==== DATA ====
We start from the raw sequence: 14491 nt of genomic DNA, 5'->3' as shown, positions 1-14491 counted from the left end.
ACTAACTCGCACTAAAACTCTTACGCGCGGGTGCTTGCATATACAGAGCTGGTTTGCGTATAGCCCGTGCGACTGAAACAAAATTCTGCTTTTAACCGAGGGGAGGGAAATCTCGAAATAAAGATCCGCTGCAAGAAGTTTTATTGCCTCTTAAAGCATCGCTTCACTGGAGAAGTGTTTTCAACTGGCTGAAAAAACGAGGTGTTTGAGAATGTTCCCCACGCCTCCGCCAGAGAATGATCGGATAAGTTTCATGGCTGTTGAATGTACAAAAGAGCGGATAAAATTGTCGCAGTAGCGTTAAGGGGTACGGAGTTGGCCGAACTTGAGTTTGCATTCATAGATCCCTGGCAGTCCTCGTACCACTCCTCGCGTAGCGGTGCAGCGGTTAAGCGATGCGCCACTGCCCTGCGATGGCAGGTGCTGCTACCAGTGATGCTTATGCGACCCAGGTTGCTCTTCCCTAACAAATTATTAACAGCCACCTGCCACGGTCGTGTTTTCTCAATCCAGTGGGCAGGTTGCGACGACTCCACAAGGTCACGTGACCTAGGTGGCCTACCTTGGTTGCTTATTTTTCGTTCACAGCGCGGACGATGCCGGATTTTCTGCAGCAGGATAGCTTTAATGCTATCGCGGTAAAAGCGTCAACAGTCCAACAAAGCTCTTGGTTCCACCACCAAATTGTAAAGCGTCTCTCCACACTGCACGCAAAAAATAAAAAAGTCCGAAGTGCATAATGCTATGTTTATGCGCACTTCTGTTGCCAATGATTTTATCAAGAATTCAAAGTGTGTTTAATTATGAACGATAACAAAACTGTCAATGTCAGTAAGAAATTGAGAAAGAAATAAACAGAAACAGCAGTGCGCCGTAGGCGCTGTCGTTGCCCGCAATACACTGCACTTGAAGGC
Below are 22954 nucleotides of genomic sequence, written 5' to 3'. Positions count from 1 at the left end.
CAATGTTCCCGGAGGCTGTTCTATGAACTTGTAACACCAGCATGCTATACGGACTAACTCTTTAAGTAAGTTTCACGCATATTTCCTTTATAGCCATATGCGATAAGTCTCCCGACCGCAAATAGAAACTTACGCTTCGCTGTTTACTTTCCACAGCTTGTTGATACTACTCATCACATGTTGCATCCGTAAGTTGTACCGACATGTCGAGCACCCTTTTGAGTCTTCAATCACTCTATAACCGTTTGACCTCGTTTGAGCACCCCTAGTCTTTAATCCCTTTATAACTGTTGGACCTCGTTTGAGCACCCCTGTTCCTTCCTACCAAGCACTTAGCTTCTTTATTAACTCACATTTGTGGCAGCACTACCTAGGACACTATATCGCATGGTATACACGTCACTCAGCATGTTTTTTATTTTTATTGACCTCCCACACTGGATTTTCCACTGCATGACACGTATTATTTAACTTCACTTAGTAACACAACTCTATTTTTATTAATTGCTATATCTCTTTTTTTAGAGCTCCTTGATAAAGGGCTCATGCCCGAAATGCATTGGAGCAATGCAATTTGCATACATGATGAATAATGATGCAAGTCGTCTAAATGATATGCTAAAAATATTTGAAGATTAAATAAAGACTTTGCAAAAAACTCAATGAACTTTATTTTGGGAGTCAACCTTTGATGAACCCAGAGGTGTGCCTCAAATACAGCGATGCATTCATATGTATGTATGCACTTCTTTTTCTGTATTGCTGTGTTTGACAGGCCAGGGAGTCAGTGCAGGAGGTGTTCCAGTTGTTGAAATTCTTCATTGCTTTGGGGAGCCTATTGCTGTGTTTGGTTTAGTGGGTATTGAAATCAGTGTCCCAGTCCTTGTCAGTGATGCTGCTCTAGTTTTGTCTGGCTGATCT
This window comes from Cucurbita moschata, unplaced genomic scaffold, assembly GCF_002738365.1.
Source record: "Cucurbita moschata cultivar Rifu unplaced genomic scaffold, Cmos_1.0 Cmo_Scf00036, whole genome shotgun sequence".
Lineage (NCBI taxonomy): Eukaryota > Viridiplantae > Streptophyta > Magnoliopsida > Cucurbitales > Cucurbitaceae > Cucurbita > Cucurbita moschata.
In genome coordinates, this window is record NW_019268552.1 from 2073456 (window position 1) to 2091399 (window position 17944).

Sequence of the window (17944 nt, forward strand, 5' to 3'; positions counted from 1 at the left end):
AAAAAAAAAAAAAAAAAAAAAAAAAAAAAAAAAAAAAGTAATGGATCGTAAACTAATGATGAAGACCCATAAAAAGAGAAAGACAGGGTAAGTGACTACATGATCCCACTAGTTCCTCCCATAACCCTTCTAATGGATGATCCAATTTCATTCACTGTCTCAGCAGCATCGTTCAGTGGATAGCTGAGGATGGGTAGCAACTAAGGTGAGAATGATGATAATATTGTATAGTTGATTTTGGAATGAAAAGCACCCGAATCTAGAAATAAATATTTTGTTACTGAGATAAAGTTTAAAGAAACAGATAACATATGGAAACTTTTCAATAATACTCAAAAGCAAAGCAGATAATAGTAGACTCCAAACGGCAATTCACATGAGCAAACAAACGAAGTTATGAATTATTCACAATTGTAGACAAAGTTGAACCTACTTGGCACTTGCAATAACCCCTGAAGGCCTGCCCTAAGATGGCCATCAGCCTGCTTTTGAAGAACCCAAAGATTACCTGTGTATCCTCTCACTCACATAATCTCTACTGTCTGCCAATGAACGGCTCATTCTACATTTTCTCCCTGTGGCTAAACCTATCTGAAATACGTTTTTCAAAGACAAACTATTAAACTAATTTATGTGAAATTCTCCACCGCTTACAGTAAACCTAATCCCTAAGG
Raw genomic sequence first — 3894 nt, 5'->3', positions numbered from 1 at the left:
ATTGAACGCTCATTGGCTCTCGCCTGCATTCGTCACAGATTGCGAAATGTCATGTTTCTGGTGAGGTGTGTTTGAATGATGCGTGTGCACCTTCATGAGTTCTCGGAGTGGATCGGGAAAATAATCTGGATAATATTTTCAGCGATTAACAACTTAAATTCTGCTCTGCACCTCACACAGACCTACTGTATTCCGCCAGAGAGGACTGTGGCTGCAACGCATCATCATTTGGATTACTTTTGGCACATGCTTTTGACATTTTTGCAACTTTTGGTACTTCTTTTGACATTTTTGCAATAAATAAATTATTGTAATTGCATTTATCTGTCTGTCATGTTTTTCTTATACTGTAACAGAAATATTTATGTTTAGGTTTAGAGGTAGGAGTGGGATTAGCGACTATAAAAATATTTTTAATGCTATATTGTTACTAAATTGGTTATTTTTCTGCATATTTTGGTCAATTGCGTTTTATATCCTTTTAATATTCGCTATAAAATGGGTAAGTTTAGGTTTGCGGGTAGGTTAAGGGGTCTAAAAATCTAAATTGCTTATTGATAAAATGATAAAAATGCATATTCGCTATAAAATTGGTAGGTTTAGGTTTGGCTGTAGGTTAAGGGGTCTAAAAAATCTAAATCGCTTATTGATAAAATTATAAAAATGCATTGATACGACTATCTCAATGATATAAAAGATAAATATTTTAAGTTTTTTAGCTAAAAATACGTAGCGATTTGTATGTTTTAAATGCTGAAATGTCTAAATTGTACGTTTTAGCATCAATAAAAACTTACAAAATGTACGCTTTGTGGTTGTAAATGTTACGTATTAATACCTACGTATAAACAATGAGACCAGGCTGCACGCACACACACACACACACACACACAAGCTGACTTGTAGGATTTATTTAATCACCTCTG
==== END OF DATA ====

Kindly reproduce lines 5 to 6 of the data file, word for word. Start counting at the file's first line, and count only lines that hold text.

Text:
This window comes from Cucurbita moschata, unplaced genomic scaffold, assembly GCF_002738365.1.
Source record: "Cucurbita moschata cultivar Rifu unplaced genomic scaffold, Cmos_1.0 Cmo_Scf00036, whole genome shotgun sequence".